For me, it doesn’t matter what % of the country is covered in 4G, but if I can actually get online when/where I need to. With the Overdrive, I’d continuously get dropped connections where it mattered to me – downtown Palo Alto, downtown San Francisco, Mountain View, Las Vegas, etc.
03/07/2011 at 1:51 pm
How much did Verizon pay you to write this? I am extremely satisfied with my 3g and 4g services from Sprint.
03/07/2011 at 9:28 pm
Seriously? You Sprint employees are really being childish today…Please see my note below about disclosing who you work for. The better question is – how much does Sprint pay you per hour/annum?
Glad to have an open dialogue about my Overdrive experience, but please at least use your real name or disclose that you’re a Sprint employee.
03/07/2011 at 2:45 pm
Sprint’s on the cusp of launching third generation mobile hotspots in the next several weeks whereas its competition has a USB card in the case of Big Red or faux-G in the case of AT&T or T-Mobile. The mobile hotspots let you use 4G service with true unlimited data whereas its competition’s plans are to hit you for overages for the privilege of using their new network.
Having used the Overdrive as a replacement for home broadband and also using it extensively while traveling, I can say you’re getting a lot for your money at Sprint and it performs better than Wi-Fi in much of their 4G markets based on my personal experience. Is it perfect? No, no technology is but I think Sprint’s trying to give its customers a solid experience for a very competitive price.
03/07/2011 at 5:11 pm
Perhaps I was spoiled with near perfect experience with the 3G MiFi for the past couple of years. The Overdrive was simply awful.
03/07/2011 at 2:52 pm
Hmmm, Verizon faster at CES, ok, how many people do you think had Verizon 4G data cards at CES, then how many had Sprint which has been out for over a year? If you are one of a few on the network you’ll get great speeds, but when both are loaded networks check again. If I had a four lane highway to myself or just a few people it would be much easier to drive, then sharing the same highway with thousands of others.
03/07/2011 at 5:33 pm
Not about being faster/fastest at CES. Couldn’t even stay online reliably w/Overdrive.
03/07/2011 at 5:23 pm
All- we really enjoy open discussion here at GBM, but if you’re employed by Sprint or work for an agency, PLEASE have the courtesy to leave your real name and note that you’re working for Sprint in your comments. You’re more than welcome to participate here at GBM, but we will delete astro-turf comments or call you out w/ server logs if you keep it up. Seriously- it’s bad form and we can easily see what’s happening through our reporting tools.
And yes- I’m talking to all you folks visiting from and commenting from a Sprint office
03/07/2011 at 7:21 pm
I’ll happily admit to being a Sprint employee and everything I wrote in my post was true based on my personal experience. No offense but if the rest of your commenting readers don’t have to leave their full name, I don’t see why I have to. There I’m outed. If you see me around, “jboy75” is a Sprint employee. I’m pretty sure I still get to have an opinion though.
03/07/2011 at 9:25 pm
I’d strongly suggest checking out your company’s social media policies.
You’re certainly allowed to express your opinions here at GBM, but it’s pretty crappy to put down your competitors without being upfront about who you work for. Generally people use words like ‘we’ and ‘us’ when talking about a company they work for rather than referring to it as a third party.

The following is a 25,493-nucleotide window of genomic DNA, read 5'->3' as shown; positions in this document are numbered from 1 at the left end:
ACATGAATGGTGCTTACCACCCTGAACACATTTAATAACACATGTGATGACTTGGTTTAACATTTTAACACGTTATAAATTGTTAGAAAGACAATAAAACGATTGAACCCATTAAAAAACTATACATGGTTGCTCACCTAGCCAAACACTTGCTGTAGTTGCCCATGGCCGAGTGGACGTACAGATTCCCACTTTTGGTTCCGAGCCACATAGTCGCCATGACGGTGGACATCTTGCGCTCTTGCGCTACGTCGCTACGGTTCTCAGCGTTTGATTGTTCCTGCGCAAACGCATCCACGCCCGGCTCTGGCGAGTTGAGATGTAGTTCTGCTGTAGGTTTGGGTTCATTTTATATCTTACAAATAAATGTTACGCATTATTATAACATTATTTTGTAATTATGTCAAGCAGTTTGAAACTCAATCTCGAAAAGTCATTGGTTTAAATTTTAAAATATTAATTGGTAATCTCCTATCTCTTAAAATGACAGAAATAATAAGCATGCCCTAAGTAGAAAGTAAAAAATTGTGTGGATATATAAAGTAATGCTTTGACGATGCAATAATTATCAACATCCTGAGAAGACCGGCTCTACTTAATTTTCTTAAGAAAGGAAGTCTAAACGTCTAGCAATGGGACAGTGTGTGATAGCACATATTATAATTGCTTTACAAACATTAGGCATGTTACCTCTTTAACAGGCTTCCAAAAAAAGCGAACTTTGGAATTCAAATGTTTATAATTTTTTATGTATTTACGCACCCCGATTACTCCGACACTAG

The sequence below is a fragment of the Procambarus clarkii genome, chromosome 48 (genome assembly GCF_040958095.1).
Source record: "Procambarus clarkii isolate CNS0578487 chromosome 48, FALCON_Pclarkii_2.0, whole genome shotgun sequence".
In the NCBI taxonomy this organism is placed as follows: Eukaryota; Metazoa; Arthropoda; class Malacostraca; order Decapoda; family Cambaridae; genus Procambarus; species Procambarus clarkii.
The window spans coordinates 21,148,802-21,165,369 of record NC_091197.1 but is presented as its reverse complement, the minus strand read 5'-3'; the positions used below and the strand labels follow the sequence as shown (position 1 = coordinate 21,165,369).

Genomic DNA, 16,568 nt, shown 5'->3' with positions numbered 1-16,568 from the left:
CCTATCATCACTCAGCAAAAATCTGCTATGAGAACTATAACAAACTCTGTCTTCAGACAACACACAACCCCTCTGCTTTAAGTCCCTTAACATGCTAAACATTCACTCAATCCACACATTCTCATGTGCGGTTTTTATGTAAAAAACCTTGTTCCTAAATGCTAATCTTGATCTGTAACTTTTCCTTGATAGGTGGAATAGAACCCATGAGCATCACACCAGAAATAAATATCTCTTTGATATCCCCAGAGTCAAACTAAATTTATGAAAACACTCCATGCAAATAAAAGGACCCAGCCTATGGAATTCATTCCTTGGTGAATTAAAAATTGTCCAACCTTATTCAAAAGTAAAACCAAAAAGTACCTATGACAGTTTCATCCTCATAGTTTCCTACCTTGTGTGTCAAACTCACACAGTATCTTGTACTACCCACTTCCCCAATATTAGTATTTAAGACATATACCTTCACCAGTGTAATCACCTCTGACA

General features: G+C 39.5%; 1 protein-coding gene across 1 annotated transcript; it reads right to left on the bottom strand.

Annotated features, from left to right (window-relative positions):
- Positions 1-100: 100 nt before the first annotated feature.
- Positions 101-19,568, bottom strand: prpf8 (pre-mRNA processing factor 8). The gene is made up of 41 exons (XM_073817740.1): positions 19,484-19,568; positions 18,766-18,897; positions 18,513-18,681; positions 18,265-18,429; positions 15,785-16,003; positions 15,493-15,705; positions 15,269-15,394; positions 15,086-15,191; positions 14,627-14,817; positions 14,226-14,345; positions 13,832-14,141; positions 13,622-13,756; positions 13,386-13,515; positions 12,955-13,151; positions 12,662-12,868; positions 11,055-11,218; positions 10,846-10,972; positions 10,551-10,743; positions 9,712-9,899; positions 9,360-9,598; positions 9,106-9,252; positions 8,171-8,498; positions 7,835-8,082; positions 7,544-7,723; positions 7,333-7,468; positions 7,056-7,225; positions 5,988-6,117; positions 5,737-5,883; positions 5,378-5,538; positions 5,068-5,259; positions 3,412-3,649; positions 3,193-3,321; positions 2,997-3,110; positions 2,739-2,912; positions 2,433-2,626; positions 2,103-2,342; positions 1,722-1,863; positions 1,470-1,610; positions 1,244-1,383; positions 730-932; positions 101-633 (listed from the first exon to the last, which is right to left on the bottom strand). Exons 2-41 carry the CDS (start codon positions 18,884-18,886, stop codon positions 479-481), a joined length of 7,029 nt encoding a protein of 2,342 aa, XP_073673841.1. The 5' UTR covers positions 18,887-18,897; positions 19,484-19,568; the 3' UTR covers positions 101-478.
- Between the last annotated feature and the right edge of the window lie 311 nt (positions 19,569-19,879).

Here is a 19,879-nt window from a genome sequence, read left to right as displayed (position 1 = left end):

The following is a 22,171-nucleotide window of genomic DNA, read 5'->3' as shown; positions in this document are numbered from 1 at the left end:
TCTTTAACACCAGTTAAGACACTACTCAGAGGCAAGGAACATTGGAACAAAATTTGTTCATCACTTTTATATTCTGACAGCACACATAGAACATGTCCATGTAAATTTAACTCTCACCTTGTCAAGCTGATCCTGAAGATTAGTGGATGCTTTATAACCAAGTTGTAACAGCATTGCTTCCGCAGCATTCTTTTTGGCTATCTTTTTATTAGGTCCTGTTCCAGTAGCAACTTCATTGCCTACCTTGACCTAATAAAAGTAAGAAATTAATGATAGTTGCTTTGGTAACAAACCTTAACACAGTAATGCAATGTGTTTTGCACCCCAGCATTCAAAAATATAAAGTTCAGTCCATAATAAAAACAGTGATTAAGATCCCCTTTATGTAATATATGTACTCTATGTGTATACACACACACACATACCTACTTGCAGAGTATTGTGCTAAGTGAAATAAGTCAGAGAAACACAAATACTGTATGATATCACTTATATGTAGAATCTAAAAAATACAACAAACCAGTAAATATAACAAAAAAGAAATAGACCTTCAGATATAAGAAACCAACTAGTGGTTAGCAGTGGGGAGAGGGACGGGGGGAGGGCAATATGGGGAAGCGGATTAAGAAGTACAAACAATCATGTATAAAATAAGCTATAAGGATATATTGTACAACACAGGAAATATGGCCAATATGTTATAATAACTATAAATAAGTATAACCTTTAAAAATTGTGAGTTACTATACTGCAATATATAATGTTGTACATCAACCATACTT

It’s disingenuous and just plain shady to comment on blogs/sites posing as a ‘regular guy’ when you’re an employee of the company/subject in question.
If you weren’t so concerned about this issue, why didn’t you use your @sprint email address or link to your employers Web site when you posted your original comment?
03/07/2011 at 9:48 pm
Too bad. I am very pleased with my Overdrive. I use it one week a month when I drill and share the connection with four other individuals. None of us have any complaints with the performance.
03/08/2011 at 2:30 pm
@Xavier – I’ve had enough times where I’ve posted as a Sprint employee and got hit up for all kinds of information that my corporate inbox doesn’t need the extra load so I’ll just leave it at that. Looks like you have enough people on here advocating for the Overdrive. I’ll make you a deal, I’ll never forget to include that I work for Sprint going forward. Your part of the deal can be simply asking anyone who works for any wireless providers to please mention that in their posts versus calling threatening language like we will “call you out w/ server logs”. One final note, at no time did I make an inaccurate statement about Sprint or “our” competition. I’m done here.
03/08/2011 at 2:50 pm
Excerpt from my company’s social media policy – You write it, you own it. You are personally responsible for your commentary, as it is not an authorized corporate communication. If you discuss your employment or identify yourself as a company employee, make it clear the views are your own and do not reflect Sprint’s positions, strategies or opinions.
The following is an appropriate disclaimer to add to the end of your blog post:
“The postings on this site are my own and do not necessarily represent the positions, strategies or opinions of Sprint.”
Please understand that all of my previous postings on this site are my own and do not necessarily represent the postions, strategies or opinions of Sprint.
Thank you and have a nice day.
03/12/2011 at 3:19 am
We hope that you find this information useful and look forward to assisting you in the future. Thank for this support.
02/16/2012 at 10:06 pm
This dude is a huge d-bag.